Transport Industry News, Truck Technology

New truck blind spot tech approved for trial in Victoria

A novel technology aimed at enhancing visibility for heavy vehicle drivers in blind spots will undergo trials at a busy intersection in Victoria.

In a major announcement for Australian truck safety, heavy vehicles operated by crews on Stage 1 of the Mickleham Road Upgrade in Victoria will be the first in Australia to benefit from new safety technology that will help more Victorians get home safer.

The MAX-SAFE technology has been installed in some heavy vehicles being used on the road project – with trials of the audible and flashing light alert system to help reduce the likelihood of an unexpected collision.

Without intervention, pedestrians, cyclists and scooter riders could be at a heightened risk of entering a heavy vehicle operator’s blind spot. Instead, this system aims to negate this risk and maintain a form of visibility, especially during left hand turns.

Powered by a highly advanced artificial intelligence based smart camera, this Side View technology as part of the MAX-SAFE system is specialised in detecting specific vulnerable road users and not other objects or obstructions.

Electronic flashing lights and alarms initiate inside and outside the vehicle, providing the operator the advanced warning they need to assist with avoiding an unexpected collision. It also acts to alert those outside of the vehicle.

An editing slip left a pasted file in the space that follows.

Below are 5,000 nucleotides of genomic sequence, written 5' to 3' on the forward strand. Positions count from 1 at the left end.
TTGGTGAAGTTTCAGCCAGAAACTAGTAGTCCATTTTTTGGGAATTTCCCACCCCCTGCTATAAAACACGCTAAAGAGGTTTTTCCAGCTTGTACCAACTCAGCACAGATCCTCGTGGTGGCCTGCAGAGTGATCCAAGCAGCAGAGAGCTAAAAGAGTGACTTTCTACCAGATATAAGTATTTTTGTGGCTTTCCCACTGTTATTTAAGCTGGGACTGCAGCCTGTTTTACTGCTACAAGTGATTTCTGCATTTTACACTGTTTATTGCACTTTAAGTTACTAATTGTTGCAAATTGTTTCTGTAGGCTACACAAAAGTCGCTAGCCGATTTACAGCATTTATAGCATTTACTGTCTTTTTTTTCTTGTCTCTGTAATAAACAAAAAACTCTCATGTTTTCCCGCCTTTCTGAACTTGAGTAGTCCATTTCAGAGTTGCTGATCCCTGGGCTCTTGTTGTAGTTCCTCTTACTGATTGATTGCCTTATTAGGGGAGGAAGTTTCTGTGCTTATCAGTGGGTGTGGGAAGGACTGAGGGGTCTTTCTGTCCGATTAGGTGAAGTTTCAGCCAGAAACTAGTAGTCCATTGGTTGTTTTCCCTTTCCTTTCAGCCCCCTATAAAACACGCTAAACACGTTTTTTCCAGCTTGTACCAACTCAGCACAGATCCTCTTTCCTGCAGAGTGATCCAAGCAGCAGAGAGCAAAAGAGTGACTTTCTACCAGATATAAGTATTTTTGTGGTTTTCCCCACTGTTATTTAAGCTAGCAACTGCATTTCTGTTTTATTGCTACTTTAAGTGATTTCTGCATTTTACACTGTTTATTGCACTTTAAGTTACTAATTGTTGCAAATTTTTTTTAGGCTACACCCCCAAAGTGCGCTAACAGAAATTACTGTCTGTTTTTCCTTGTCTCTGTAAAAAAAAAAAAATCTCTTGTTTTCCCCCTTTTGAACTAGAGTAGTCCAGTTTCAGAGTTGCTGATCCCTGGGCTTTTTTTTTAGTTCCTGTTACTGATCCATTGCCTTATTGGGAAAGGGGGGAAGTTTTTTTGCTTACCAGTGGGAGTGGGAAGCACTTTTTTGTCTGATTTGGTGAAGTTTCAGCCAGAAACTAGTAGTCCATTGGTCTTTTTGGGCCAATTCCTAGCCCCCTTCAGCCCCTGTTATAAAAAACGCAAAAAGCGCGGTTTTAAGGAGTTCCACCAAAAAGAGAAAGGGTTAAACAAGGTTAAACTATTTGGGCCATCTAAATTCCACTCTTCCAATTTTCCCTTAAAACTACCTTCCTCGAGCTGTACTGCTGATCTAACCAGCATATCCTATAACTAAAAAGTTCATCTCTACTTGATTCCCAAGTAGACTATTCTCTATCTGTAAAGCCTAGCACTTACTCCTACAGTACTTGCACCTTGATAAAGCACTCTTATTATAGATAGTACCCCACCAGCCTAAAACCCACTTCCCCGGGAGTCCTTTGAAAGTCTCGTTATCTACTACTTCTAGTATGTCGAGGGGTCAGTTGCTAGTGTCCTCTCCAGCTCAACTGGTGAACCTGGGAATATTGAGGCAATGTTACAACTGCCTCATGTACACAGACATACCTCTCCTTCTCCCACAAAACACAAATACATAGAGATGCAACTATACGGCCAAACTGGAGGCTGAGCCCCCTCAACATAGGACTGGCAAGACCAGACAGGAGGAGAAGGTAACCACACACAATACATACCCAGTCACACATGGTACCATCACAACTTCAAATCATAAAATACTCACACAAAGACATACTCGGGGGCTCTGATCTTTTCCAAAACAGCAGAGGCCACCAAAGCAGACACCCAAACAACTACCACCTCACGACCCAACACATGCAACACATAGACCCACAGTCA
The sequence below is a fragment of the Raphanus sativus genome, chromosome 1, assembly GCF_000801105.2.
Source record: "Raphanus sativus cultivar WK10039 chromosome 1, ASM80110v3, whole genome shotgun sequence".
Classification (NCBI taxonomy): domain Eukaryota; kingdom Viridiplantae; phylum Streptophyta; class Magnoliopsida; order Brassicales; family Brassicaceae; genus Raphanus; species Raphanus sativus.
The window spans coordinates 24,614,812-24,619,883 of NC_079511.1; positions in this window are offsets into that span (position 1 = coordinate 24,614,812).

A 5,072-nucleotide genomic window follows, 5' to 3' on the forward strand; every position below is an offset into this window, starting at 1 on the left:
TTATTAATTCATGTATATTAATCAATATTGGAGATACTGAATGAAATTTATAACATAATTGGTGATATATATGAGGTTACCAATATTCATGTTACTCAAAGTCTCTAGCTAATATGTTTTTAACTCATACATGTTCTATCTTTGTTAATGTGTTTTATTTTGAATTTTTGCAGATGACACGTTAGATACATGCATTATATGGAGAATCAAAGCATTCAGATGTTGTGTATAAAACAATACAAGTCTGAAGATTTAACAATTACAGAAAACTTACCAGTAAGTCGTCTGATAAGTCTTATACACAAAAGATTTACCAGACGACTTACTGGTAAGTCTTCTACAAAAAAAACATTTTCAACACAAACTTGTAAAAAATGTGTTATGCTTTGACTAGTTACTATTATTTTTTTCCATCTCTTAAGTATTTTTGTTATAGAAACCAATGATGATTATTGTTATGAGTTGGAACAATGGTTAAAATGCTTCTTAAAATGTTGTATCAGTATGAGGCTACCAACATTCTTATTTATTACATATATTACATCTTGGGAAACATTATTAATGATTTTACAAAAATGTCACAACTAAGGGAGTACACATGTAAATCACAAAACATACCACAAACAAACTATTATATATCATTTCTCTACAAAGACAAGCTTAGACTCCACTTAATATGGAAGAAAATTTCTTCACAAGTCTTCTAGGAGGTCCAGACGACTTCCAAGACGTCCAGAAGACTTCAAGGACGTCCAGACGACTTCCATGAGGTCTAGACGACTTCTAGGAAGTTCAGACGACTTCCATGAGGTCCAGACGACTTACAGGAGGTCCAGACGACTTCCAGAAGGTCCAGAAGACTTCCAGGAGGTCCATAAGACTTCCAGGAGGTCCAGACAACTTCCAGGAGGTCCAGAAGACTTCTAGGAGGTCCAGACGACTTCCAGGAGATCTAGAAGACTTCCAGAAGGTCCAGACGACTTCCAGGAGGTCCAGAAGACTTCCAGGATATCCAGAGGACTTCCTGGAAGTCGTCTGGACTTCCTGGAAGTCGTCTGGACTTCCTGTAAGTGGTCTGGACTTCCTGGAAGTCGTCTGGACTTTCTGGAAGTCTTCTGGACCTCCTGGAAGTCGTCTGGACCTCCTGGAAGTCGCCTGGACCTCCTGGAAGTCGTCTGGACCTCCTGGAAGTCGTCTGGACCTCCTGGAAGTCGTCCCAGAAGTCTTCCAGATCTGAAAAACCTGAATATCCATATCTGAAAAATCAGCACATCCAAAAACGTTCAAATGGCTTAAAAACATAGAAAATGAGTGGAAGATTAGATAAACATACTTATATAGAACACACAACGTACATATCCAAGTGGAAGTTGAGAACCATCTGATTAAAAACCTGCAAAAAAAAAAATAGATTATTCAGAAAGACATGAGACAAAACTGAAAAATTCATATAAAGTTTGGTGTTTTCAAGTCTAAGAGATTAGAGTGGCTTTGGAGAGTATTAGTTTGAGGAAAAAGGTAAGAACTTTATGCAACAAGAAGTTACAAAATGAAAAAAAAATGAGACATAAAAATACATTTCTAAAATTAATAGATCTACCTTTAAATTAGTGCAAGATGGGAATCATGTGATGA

Students dominate pedestrian traffic in the area during school terms, with close to 1000 students attending the nearby prep to year 12 Aitken College, with the Mary Queen of Heaven Primary School and other preschool facilities adding to this local vulnerable road user population.

RELATED ARTICLE: Brown and Hurley CEO to retire 

The system trial is the result of collaboration between Major Road Projects Victoria, construction partner BMD and SGESCO-MAX to find new ways to reduce the likelihood of safety incidents with members of the public during construction.

Success of the new technology will be closely monitored and evaluated, with a view to rolling this and similar systems out more broadly across more of the state’s road projects.

“Today’s trials are tomorrow’s business as usual. We’re so impressed by the technology that we’re looking to equip more of our heavy vehicles with this system to address blind spots for our crews,” BMD senior project engineer Todd Stemmer says.

The safety trial is part of Stage 1 of the Mickleham Road Upgrade, which is building extra lanes in each direction on Mickleham Road between Somerton Road and Dellamore Boulevard, along with new traffic lights, intersection upgrades and better walking and cycling connections.

Mickleham Road between Somerton Road and Dellamore Boulevard is used by more than 25,000 vehicles each day and is a key arterial route for Melbourne’s growing north-west.

Stage 1 of the Mickleham Road Upgrade is expected to be complete in mid-2025.

Check out the video below to see MAX-SAFE technology in action.

Previous ArticleNext Article
Send this to a friend